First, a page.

Chapter 2. Heave Rates and Mechanism of Pyritic Expansion in Unbound Aggregates
Michael L. J. Maher
WSP Golder, Whitby, Ontario, Canada
The occurrences of crushed rock aggregates prone to causing pyritic heave in buildings are random but all too frequent. This Chapter focuses on the devastating pyrite crisis in Ireland that was first detected in 2007 but is still having financial consequences and impacting peoples’ lives, some 15 years later. We describe various tests conducted to simulate the heave mechanism in calcareous mudstone aggregate in a laboratory setting. A sample diameter of 600 mm seemed to provide the best compromise between achieving representative results with aggregate sizes up to 80 mm and manageable size for a laboratory setting. To provide context, we also present some case studies where heave in buildings was monitored, in one case for up to eight years. In the case of the Tober Colleen mudstone aggregates, the typical rates of recorded heave are 3 to 4 mm per year for an equivalent 500 mm of compacted fill. The results show that laboratory swell tests can simulate actual building heave but probably need to be run for at least one year. To obtain more insights into the mechanism of the heave, we examined the patterns of gypsum formation in individual coarse aggregate particles. We attempted to undertake some measurements of the magnitude of heave in individual aggregate laminations. We noted that the gypsum crystal cluster formation typically only occupies less than a quarter of the lamination surface area. The magnitude of particle expansion is determined by the number of open laminations present and the height of the tallest crystal clusters.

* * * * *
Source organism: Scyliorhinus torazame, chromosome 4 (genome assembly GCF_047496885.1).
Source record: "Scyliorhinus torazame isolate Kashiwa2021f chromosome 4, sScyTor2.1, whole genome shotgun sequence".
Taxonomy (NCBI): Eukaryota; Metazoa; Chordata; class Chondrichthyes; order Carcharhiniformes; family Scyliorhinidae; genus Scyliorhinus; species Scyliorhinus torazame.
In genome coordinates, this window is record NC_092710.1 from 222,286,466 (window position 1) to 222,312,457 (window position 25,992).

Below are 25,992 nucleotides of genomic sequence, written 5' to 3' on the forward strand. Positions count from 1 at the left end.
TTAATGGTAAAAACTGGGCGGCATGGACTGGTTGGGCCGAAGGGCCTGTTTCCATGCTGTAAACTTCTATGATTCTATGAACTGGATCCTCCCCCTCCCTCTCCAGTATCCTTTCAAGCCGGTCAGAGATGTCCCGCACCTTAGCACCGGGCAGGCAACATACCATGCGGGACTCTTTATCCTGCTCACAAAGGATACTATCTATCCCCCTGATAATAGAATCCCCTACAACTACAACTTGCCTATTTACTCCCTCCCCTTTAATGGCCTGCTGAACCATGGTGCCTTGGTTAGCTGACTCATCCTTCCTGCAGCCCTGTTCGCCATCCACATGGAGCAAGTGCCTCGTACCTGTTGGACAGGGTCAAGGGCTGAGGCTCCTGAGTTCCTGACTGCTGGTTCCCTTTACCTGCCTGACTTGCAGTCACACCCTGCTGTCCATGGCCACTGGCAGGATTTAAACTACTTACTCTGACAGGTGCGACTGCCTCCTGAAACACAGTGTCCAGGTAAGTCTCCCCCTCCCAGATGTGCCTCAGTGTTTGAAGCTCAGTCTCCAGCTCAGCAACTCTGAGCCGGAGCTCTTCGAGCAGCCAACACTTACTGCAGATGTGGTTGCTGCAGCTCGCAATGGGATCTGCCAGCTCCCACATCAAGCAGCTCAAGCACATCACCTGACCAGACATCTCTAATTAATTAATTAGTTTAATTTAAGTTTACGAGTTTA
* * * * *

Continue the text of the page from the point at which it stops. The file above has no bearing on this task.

Keywords: pyritic heave, laboratory simulation, in situ heave monitoring
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